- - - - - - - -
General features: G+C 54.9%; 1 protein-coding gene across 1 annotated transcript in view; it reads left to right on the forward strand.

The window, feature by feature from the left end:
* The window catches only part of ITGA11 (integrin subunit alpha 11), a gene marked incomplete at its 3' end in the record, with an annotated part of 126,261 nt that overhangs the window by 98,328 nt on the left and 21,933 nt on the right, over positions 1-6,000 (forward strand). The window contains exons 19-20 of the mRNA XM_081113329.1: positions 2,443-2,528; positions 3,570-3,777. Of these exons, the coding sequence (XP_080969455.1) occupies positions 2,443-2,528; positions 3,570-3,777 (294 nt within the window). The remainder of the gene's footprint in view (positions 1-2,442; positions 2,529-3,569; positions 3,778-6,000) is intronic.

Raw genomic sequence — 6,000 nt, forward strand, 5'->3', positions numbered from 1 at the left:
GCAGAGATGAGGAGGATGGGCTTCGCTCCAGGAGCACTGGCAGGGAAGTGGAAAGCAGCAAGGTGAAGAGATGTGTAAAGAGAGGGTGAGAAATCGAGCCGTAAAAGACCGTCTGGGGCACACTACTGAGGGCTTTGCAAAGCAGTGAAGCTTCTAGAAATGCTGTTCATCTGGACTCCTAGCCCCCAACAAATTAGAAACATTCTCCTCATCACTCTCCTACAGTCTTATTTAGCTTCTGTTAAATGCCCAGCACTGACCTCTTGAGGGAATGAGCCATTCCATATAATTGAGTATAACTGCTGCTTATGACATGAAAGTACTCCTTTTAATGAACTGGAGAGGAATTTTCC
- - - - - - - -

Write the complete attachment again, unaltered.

General features: G+C 54.9%; 1 protein-coding gene across 1 annotated transcript in view; it reads left to right on the forward strand.

The window, feature by feature from the left end:
* The window catches only part of ITGA11 (integrin subunit alpha 11), a gene marked incomplete at its 3' end in the record, with an annotated part of 126,261 nt that overhangs the window by 98,328 nt on the left and 21,933 nt on the right, over positions 1-6,000 (forward strand). The window contains exons 19-20 of the mRNA XM_081113329.1: positions 2,443-2,528; positions 3,570-3,777. Of these exons, the coding sequence (XP_080969455.1) occupies positions 2,443-2,528; positions 3,570-3,777 (294 nt within the window). The remainder of the gene's footprint in view (positions 1-2,442; positions 2,529-3,569; positions 3,778-6,000) is intronic.

Raw genomic sequence — 6,000 nt, forward strand, 5'->3', positions numbered from 1 at the left:
GCAGAGATGAGGAGGATGGGCTTCGCTCCAGGAGCACTGGCAGGGAAGTGGAAAGCAGCAAGGTGAAGAGATGTGTAAAGAGAGGGTGAGAAATCGAGCCGTAAAAGACCGTCTGGGGCACACTACTGAGGGCTTTGCAAAGCAGTGAAGCTTCTAGAAATGCTGTTCATCTGGACTCCTAGCCCCCAACAAATTAGAAACATTCTCCTCATCACTCTCCTACAGTCTTATTTAGCTTCTGTTAAATGCCCAGCACTGACCTCTTGAGGGAATGAGCCATTCCATATAATTGAGTATAACTGCTGCTTATGACATGAAAGTACTCCTTTTAATGAACTGGAGAGGAATTTTCC